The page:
It is strange to remember, in this age of full-frontal, heavy breathing, American premium-cable sex madness, that respectable old PBS was once the hottest network around, thanks primarily to the importation of British series whose perceived seriousness let a little nudity or an “adult” situation sneak onto our otherwise demure domestic airwaves.
Oh, they can seem modest enough with their famous British reserve, but you don’t have to dig far to find they are as repressed and obsessed as we are by things of the flesh. Three new imported series mix mystery — another traditional British specialty — and desire to varying degrees.
Adapted and inflated by Nick Payne from his 2010 play of the same name, “Wanderlust,” a BBC co-production now streaming on Netflix, fits one scene of unsuccessful intercourse and two of comically interrupted masturbation within its first six minutes. (Other characters talk about masturbation for another three.) We are therefore waiting for good sex to happen.
The series begins with a card defining its title — “strong longing for or impulse toward wandering” — as if that word had somehow fallen out of common use, and the main point wasn't the punning “lust” in the title. This is a show about sex — as urge, satisfaction, distraction. (And love too, but mostly about sex.) Toni Collette and Steven Mackintosh play Joy and Alan Richards, a psychotherapist and English teacher, respectively, and parents of three children, mostly grown. Having tired of each other, sexually but not personally, they decide to try other people while staying together.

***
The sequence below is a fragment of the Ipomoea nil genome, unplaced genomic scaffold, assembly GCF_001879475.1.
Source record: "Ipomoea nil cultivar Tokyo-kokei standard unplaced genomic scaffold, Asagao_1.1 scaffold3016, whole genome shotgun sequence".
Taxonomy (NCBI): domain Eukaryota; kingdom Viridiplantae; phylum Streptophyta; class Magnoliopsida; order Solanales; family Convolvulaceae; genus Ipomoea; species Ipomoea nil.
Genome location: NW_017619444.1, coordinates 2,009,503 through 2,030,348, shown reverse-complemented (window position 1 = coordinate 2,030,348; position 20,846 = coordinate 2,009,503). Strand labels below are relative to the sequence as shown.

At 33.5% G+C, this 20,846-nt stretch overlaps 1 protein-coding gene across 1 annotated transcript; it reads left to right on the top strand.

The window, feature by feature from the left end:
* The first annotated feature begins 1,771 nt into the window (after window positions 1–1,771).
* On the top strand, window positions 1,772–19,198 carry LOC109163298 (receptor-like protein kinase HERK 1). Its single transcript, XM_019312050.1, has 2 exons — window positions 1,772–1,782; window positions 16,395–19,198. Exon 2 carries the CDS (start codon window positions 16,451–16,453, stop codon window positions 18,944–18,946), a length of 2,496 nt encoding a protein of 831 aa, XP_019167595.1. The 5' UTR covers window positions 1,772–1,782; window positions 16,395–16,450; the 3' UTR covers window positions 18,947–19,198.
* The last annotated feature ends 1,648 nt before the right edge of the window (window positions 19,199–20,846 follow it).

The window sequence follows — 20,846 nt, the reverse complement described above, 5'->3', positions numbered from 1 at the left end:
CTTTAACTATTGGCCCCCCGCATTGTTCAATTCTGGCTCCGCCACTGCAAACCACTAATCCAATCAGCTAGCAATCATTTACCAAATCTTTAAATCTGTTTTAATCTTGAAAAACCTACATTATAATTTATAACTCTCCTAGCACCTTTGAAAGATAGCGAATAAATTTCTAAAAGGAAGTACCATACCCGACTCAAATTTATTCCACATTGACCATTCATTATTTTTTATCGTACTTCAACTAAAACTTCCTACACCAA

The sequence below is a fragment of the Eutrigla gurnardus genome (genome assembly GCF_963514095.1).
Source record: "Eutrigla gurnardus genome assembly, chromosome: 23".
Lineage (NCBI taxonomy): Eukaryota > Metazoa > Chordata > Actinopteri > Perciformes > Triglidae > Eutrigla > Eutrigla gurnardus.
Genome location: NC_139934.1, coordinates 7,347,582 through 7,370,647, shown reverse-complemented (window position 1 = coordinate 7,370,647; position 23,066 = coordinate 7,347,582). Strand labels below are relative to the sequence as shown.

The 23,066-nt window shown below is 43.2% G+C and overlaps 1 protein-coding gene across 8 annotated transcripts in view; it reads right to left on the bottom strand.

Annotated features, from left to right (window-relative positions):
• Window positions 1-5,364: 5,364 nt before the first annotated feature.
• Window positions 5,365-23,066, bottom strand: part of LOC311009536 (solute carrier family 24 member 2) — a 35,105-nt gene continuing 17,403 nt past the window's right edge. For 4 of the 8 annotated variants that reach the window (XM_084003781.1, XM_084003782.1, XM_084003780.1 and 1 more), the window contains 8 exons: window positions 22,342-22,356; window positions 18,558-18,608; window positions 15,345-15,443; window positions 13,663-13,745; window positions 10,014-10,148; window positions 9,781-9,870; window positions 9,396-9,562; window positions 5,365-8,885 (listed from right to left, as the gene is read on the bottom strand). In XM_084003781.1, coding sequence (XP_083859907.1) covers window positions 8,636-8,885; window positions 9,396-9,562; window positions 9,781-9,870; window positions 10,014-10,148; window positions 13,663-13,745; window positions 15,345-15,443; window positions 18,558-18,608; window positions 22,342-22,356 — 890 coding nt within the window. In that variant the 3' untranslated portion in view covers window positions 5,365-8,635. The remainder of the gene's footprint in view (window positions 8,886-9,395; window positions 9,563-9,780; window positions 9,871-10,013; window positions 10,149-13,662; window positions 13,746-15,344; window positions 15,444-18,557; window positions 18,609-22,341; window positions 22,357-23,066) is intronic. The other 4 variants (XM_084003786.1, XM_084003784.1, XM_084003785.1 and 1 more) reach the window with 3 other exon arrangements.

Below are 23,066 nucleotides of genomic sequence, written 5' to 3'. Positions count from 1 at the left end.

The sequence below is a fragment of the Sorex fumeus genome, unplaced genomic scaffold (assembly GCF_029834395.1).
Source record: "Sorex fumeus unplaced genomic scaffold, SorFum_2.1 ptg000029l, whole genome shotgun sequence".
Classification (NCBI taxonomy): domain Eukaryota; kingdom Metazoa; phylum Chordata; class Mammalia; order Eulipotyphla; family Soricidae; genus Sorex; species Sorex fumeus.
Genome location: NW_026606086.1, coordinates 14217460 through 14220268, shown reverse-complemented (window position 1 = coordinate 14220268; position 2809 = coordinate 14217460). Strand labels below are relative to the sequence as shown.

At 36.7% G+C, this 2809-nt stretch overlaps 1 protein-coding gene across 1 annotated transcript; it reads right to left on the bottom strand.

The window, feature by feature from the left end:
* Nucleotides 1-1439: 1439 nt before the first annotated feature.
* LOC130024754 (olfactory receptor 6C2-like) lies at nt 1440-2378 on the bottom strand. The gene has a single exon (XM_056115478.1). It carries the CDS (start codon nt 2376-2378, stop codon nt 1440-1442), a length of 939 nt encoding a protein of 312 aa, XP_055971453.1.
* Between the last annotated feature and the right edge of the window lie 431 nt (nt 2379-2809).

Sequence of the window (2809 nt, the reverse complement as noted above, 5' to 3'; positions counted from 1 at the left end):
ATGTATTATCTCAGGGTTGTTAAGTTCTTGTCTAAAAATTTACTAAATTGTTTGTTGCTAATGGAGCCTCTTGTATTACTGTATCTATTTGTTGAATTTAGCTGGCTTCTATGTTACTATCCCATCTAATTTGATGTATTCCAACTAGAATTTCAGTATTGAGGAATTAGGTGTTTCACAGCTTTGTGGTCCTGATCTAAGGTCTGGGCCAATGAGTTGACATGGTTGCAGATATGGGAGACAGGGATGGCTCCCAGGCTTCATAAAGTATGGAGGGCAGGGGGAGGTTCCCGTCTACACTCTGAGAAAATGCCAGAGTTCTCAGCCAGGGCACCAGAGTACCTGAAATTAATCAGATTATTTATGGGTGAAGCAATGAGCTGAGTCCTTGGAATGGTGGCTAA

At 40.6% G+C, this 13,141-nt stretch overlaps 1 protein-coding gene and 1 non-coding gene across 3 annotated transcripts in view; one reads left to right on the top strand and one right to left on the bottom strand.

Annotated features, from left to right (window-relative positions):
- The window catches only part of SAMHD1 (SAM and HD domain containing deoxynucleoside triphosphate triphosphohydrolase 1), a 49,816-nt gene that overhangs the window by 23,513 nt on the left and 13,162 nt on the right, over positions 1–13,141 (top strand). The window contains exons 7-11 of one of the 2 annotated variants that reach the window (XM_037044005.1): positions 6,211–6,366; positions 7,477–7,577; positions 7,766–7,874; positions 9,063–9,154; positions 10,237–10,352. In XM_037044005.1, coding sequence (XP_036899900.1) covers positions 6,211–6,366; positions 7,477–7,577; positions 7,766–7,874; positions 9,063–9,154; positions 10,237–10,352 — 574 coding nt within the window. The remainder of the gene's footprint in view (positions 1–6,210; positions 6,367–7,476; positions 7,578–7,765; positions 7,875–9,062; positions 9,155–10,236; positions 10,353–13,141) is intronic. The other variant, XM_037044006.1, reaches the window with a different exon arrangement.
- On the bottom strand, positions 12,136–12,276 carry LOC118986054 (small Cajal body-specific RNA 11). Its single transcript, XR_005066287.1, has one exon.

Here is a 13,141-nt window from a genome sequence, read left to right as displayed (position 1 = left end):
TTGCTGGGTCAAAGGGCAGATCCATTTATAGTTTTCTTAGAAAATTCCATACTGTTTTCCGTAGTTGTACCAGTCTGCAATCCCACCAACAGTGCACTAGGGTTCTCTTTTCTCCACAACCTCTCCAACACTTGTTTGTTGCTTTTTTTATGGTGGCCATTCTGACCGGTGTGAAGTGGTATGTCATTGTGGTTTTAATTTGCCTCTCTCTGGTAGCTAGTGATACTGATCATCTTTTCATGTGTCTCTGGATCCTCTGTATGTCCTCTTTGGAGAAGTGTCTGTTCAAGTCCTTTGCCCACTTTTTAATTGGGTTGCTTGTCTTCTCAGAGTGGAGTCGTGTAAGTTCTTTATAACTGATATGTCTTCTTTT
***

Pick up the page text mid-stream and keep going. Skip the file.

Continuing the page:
Well, you can imagine.
Fortunately, they are not our only company. Their kids' stories, which figure into the tightly woven tapestry, are the more compelling, perhaps because they carry only a little bit of baggage — a backpack, as opposed to a full set of Samsonite. Daughters Naomi (Emma D’Arcy) and Laura (Celeste Dring) are stumbling out of sadness into new relationships. Teenage son Tom (Joe Hurst) is almost all innocence and only a little experience; his relationship with best friend Michelle (Isis Hainsworth), who has a crush on him, and Jennifer (Anya Cholotra), on whom he has a crush, is exactly the stuff of what seems like a thousand teenage comedies, running back through John Hughes all the way to Andy Hardy; but it is gold stuff too.